Mercenary knight Sir Garren owed much to William, Earl of Readington: his sword, his horse, even his very knighthood. And in return Garren had saved the earl's life in the Holy Land. Yet when his liege lord fell gravely ill upon their return home, Garren knew he must save his friend once more, whatever the cost -- even if it meant embarking upon a pilgrimage to pray to a long-forsaken God, or promising to deflower an innocent young woman along the way....
Dominica was certain Sir Garren was a sign from heaven. Surely the pilgrimage, blessed with the presence of the handsome and heroic knight, would provide a sign of heaven's plan for her to take the veil. But every step of the journey seemed to be leading her straight into Garren's powerful arms. And Dominica was beginning to wonder if her true mission was to open the mercenary's seemingly cold heart to true and lasting love.
Once in a while I like to read a medieval story. Most of the medievals being published nowadays are quite forgettable but this one has a very interesting aspect that makes it stand out. It deals with the influence of religion in the everyday life of the common people.
Most of the story is set during a pilgrimage. Different people get together for different reasons to travel to the Shrine of the Blessed Larina. Some have religious motives, others less so. Among them is Dominica a young woman who wants to be a nun and Garren a former mercenary who is making the pilgrimage to ask for his lord's life. Garren is not exactly a believer; he has felt betrayed by God in the past and is quite cynical in his views of religion. Since he needs money he even accepted to seduce Dominica on the way, at the request of the Mother Superior, so that she won't be able to join the convent.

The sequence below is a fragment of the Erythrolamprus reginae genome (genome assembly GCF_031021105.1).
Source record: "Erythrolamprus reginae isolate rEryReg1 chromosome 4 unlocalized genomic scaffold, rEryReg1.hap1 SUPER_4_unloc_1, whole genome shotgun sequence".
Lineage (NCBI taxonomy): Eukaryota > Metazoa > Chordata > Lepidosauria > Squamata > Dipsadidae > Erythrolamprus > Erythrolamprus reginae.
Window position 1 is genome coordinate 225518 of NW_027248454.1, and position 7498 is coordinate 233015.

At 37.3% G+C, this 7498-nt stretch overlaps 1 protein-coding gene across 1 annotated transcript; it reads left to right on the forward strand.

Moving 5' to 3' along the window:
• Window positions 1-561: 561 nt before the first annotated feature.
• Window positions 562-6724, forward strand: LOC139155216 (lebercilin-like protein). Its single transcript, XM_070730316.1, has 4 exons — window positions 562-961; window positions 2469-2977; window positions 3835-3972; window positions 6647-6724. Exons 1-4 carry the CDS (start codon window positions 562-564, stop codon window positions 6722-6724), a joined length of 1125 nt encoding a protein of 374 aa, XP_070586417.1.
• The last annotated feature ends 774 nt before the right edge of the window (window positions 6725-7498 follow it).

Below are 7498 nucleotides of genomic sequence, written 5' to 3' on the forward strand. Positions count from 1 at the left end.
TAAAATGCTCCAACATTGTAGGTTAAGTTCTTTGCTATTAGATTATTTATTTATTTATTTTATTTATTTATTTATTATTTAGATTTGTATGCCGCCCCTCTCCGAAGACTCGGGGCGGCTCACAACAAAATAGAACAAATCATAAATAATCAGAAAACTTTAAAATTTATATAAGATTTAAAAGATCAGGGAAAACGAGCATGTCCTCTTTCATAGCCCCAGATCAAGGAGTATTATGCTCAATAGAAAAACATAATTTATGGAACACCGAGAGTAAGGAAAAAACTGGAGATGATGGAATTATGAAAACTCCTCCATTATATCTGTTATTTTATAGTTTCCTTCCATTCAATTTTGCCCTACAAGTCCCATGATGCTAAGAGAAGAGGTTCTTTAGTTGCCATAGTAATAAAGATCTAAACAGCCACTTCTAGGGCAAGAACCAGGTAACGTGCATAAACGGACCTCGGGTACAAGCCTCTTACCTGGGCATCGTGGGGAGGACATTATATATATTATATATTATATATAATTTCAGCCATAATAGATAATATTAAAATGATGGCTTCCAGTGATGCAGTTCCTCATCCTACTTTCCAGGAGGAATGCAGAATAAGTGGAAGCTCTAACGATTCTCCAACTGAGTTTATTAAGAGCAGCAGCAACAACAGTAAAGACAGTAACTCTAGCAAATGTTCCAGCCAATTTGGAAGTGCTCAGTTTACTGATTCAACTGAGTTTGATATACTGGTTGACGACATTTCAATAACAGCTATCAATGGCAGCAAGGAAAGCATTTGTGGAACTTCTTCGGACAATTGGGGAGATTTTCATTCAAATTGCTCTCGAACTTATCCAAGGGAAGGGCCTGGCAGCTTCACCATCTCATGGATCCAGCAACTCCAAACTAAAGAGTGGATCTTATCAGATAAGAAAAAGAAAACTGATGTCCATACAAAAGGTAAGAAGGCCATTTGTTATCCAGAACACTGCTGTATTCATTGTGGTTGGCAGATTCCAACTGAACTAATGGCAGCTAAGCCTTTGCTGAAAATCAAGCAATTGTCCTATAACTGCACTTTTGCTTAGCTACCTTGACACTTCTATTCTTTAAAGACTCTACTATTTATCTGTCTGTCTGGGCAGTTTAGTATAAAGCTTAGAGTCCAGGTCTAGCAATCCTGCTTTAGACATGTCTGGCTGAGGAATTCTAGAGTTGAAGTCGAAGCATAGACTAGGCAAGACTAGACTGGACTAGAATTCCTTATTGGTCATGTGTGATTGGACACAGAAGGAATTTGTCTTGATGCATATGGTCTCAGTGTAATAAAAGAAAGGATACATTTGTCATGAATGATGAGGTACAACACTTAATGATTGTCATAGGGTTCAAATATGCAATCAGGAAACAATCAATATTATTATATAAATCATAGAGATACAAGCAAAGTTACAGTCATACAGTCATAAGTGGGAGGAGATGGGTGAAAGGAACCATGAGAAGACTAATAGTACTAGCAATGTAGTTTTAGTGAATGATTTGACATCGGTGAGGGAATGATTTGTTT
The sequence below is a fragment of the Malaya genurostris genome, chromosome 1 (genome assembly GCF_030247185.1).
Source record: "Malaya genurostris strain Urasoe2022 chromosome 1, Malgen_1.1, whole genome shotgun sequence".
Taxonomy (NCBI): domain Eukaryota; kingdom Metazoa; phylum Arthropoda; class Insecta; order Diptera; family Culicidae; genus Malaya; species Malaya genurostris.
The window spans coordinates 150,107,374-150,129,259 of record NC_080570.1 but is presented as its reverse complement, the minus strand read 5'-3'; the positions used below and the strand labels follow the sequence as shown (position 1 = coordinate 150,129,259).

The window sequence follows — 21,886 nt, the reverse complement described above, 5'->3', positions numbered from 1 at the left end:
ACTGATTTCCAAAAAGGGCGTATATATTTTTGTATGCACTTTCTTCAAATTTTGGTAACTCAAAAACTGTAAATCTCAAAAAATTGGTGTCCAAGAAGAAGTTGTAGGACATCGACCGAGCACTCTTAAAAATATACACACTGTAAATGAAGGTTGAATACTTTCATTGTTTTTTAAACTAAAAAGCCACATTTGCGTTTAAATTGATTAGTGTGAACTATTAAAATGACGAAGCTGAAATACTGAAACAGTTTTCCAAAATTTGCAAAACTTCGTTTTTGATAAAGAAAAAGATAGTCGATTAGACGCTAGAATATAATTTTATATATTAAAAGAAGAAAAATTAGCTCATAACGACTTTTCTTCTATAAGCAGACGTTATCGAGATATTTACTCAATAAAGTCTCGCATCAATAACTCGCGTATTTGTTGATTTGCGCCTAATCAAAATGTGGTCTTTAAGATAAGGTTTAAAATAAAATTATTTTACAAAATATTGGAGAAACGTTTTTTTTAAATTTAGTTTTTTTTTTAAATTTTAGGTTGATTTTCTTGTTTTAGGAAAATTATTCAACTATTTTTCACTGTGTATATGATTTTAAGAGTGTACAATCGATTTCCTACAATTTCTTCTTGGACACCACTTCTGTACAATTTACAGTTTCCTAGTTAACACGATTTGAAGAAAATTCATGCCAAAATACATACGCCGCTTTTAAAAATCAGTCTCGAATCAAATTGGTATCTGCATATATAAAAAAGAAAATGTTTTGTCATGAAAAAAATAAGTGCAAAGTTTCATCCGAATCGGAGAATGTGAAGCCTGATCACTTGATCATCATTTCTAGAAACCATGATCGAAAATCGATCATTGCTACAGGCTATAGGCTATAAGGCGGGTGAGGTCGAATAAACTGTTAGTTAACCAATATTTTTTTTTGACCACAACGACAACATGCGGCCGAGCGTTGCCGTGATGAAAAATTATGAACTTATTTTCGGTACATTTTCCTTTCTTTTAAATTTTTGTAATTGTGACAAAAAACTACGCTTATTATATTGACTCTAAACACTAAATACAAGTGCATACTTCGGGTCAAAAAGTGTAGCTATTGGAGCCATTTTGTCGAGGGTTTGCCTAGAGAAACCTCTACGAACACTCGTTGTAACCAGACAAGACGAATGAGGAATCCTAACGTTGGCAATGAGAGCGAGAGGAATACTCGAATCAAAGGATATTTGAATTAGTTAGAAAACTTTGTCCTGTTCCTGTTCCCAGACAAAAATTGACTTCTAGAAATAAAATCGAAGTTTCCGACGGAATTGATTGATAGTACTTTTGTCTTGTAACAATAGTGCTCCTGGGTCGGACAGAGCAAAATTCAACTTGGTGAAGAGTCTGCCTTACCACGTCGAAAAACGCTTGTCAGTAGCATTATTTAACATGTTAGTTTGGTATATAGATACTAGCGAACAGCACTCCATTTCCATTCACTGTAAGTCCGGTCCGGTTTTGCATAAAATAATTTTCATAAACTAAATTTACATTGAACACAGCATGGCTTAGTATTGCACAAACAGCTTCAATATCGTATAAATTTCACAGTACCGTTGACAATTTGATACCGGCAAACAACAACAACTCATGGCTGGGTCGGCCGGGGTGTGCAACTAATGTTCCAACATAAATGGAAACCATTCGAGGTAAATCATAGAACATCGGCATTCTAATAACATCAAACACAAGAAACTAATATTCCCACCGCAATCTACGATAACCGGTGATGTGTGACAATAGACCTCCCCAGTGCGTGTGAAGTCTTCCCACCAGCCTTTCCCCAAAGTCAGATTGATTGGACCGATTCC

I'm afraid that in terms of romance the story didn't really work for me. I was a bit uncomfortable at Dominica's clear worship of Garren because she believed him a kind of miracle worker for having saved their lord and it seemed really unfair to me that he should take advantage of her. Besides, I had some trouble understanding where her worship of him stopped and the attraction began.
The descriptions of the actual pilgrimage and the other characters worked a lot better. I could see how religion ruled their lives and that felt very real to me. The slow pace of the action and the problems I had with the main characters lead me to a lower grade than what I would usually give to a romance that has something different, at least from my point of view, but other readers might have a different perspective and enjoy it more.